But those few things aren't nearly enough to sustain an audience's interest through better than three hours. A tidier and more dramatically satisfying version of this story longs to be made, and this mini-series provides some lessons in how not to go about it.



Rating for Style: C
Rating for Substance: C+

 

Image Transfer

 One
Aspect Ratio1.33:1 - Full Frame
Original Aspect Ratioyes
Anamorphicno


Image Transfer Review: The colors are terribly washed out, and the resolution is poor; it looks much worse than it should for something shot less than ten years ago. The reds fare especially badly, reading either as hot pink or muddy maroon, and nothing in between. Black level is more like gray level, but at least it's consistent.

Image Transfer Grade: C

 

Audio Transfer

 LanguageRemote Access


Audio Transfer Review: The ambient noise level is very, very high, and given that the actors take epic pauses between their lines, you'll find yourself listening to lots and lots of room tone. Otherwise, it's a pretty clean track, principally without buzz and hiss.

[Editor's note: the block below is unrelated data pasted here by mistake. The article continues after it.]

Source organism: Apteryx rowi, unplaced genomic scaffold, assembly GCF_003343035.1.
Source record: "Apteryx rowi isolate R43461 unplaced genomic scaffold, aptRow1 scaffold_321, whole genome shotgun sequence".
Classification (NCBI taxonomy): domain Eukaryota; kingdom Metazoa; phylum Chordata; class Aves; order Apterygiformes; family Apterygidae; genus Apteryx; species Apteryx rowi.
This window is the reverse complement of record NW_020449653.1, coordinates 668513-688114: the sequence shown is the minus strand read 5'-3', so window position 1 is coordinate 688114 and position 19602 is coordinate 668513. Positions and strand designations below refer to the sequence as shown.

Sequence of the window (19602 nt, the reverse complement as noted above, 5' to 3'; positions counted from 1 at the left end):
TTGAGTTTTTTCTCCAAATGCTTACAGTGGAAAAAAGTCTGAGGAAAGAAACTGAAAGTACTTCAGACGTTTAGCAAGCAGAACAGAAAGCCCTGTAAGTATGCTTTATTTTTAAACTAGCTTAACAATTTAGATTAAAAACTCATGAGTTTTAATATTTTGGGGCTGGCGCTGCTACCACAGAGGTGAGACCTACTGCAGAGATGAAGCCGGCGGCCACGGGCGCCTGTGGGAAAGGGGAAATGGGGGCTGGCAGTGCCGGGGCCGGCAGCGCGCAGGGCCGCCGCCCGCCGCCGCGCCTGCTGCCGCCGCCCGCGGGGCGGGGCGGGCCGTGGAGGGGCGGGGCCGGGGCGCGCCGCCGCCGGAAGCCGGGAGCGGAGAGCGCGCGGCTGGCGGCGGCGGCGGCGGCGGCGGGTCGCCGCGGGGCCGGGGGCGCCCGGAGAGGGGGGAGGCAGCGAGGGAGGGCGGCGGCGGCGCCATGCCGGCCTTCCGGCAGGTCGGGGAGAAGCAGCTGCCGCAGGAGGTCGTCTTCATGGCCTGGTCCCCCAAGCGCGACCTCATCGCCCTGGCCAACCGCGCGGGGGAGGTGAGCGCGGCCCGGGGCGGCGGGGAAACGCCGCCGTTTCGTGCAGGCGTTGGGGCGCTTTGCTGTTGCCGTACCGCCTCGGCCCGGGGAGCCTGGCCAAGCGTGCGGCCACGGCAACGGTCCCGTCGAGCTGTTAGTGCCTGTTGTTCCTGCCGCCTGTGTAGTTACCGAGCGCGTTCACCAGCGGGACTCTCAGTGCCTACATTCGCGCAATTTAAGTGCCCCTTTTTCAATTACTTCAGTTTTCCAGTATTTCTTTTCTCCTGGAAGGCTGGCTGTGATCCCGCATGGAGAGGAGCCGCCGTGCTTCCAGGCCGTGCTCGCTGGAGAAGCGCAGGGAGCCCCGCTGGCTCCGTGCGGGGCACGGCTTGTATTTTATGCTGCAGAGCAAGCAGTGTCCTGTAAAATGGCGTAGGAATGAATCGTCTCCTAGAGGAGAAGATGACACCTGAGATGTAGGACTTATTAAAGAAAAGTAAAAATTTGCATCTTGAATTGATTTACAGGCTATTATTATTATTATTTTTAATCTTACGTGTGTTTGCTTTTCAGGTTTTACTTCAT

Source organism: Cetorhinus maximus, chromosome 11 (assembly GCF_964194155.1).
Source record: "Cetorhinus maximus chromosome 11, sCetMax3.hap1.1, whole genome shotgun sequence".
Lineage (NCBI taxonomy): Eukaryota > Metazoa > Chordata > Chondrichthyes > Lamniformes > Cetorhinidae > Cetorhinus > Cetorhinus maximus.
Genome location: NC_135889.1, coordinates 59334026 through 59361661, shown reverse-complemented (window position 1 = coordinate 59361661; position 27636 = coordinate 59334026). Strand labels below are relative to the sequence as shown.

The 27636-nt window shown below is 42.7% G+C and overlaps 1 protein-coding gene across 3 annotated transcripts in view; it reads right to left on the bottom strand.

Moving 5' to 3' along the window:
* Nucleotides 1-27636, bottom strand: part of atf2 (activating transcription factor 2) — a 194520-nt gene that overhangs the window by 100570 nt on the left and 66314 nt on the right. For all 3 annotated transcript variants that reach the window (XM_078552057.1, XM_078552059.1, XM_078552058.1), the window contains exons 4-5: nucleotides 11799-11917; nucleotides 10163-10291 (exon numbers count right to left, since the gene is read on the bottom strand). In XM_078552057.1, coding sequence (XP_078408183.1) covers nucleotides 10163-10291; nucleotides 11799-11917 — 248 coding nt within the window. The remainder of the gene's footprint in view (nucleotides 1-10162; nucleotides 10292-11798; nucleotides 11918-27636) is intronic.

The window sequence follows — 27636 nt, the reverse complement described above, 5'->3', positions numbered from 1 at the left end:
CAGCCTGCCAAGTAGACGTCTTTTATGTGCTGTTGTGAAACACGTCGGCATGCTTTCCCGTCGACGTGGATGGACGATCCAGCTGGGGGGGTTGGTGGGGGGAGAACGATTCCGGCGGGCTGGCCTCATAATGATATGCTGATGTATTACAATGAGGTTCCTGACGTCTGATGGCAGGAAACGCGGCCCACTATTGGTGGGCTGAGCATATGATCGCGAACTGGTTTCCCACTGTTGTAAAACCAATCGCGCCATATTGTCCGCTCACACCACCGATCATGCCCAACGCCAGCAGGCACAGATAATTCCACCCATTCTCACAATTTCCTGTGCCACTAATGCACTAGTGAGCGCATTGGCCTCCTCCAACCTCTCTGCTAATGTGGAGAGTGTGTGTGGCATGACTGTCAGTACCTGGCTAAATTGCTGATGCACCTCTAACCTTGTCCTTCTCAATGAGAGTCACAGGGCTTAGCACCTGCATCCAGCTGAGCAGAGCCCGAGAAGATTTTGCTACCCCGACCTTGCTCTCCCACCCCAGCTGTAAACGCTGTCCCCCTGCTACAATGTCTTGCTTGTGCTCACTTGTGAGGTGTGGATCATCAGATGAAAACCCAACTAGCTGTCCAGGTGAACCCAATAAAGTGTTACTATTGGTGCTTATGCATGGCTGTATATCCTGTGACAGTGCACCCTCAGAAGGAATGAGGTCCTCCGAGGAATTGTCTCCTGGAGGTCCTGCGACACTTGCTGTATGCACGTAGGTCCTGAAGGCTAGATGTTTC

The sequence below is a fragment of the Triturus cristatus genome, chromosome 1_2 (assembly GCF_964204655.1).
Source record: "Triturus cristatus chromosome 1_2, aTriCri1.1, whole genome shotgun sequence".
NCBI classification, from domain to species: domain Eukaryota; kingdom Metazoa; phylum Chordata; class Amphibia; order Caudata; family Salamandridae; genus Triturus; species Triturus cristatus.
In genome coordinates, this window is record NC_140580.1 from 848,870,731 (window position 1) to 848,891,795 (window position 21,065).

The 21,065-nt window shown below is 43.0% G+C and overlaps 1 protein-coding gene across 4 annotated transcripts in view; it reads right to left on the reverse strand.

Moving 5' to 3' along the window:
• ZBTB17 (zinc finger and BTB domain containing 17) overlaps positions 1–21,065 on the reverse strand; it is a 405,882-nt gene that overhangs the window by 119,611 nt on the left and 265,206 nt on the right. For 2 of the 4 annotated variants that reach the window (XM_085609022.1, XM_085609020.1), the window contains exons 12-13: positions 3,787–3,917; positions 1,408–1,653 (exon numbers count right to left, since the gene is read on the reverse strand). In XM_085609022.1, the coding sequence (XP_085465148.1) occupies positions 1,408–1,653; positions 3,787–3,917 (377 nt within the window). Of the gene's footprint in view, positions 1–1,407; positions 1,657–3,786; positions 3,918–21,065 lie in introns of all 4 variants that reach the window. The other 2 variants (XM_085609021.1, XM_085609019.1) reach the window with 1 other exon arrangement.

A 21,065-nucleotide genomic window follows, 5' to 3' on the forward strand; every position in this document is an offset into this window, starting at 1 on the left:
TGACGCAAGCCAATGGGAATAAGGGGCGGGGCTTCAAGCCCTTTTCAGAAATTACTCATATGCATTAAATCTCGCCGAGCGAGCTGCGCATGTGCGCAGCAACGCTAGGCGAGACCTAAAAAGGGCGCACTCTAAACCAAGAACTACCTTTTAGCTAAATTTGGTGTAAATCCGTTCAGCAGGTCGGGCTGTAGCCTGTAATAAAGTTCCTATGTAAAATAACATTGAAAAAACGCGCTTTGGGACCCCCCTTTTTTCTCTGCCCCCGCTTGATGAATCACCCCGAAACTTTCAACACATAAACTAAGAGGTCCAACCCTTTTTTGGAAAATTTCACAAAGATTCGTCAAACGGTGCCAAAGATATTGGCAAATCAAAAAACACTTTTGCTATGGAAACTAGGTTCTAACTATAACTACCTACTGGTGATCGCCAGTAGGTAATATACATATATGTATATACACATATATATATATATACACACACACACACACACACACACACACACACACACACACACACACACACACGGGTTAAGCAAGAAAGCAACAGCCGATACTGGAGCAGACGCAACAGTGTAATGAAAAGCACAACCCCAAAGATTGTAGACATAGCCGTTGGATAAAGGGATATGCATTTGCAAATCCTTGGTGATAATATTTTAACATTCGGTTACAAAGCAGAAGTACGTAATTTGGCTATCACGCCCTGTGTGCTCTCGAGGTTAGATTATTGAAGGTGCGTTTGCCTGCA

Audio Transfer Grade: C-

 

Disc Extras

Animated menu with music
Scene Access with 32 cues and remote access
Cast and Crew Biographies
Production Notes
Packaging: Snapper
Picture Disc
1 Disc
1-Sided disc(s)
Layers: dual
Layers Switch: 01h:41m:57s

Extra Extras:
  1. Biographical information on the historical figures portrayed
Extras Review: The disc begins with an annoying quiz that I suppose is meant to be funny and saucy—it asks questions like, "Could Katherine's mystery illness be related to the near-fatal sickness of the Major's business rival?" Happily, there's an option to skip over these and get right to the main menu.

There isn't much by way of extras—the brief biographies are for the director, three principal actors (Kitchen, Miles and Thewlis) and the characters they portray. The brief production notes provide information on the wealth of dandelions required by the production, and how they were conjured up, given that the shoot wasn't during dandelion season.

Extras Grade: C-

 

Final Comments

If you've plowed through each and every Agatha Christie novel and just have to have some Edwardian misdoings, Dandelion Dead may be for you. Otherwise, it's a long, long road to travel for meager rewards, though it may make you think twice the next time a professional opponent has you to tea.